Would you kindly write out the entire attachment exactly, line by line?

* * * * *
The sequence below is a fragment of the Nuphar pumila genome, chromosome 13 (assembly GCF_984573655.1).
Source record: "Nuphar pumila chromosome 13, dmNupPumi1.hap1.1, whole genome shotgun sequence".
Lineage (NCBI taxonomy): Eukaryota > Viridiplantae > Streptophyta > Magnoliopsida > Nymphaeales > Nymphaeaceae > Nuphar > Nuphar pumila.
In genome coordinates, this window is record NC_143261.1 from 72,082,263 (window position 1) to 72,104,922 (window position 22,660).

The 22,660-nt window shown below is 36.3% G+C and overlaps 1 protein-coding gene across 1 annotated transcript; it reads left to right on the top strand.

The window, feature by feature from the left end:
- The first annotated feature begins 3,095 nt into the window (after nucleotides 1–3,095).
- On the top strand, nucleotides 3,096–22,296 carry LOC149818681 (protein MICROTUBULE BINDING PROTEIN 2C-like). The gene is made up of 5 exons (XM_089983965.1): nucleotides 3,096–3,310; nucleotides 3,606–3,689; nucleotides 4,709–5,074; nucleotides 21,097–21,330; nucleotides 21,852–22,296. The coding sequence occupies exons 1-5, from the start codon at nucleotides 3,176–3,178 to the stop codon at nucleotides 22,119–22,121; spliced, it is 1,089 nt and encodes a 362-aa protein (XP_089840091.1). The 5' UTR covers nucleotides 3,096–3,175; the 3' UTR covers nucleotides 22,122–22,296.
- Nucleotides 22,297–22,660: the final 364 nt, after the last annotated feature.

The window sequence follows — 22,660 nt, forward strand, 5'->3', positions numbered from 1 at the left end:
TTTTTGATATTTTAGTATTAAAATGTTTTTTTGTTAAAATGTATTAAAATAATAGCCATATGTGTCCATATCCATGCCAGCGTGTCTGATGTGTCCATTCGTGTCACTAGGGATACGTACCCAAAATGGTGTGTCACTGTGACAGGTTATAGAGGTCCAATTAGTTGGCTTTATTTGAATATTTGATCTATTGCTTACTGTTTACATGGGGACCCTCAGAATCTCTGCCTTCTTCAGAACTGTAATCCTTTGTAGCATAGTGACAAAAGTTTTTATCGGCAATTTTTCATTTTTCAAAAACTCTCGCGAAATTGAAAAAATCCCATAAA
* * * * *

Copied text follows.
The sequence below is a fragment of the Nuphar pumila genome, chromosome 13 (assembly GCF_984573655.1).
Source record: "Nuphar pumila chromosome 13, dmNupPumi1.hap1.1, whole genome shotgun sequence".
Lineage (NCBI taxonomy): Eukaryota > Viridiplantae > Streptophyta > Magnoliopsida > Nymphaeales > Nymphaeaceae > Nuphar > Nuphar pumila.
In genome coordinates, this window is record NC_143261.1 from 72,082,263 (window position 1) to 72,104,922 (window position 22,660).

The 22,660-nt window shown below is 36.3% G+C and overlaps 1 protein-coding gene across 1 annotated transcript; it reads left to right on the top strand.

The window, feature by feature from the left end:
- The first annotated feature begins 3,095 nt into the window (after nucleotides 1–3,095).
- On the top strand, nucleotides 3,096–22,296 carry LOC149818681 (protein MICROTUBULE BINDING PROTEIN 2C-like). The gene is made up of 5 exons (XM_089983965.1): nucleotides 3,096–3,310; nucleotides 3,606–3,689; nucleotides 4,709–5,074; nucleotides 21,097–21,330; nucleotides 21,852–22,296. The coding sequence occupies exons 1-5, from the start codon at nucleotides 3,176–3,178 to the stop codon at nucleotides 22,119–22,121; spliced, it is 1,089 nt and encodes a 362-aa protein (XP_089840091.1). The 5' UTR covers nucleotides 3,096–3,175; the 3' UTR covers nucleotides 22,122–22,296.
- Nucleotides 22,297–22,660: the final 364 nt, after the last annotated feature.

The window sequence follows — 22,660 nt, forward strand, 5'->3', positions numbered from 1 at the left end:
TTTTTGATATTTTAGTATTAAAATGTTTTTTTGTTAAAATGTATTAAAATAATAGCCATATGTGTCCATATCCATGCCAGCGTGTCTGATGTGTCCATTCGTGTCACTAGGGATACGTACCCAAAATGGTGTGTCACTGTGACAGGTTATAGAGGTCCAATTAGTTGGCTTTATTTGAATATTTGATCTATTGCTTACTGTTTACATGGGGACCCTCAGAATCTCTGCCTTCTTCAGAACTGTAATCCTTTGTAGCATAGTGACAAAAGTTTTTATCGGCAATTTTTCATTTTTCAAAAACTCTCGCGAAATTGAAAAAATCCCATAAA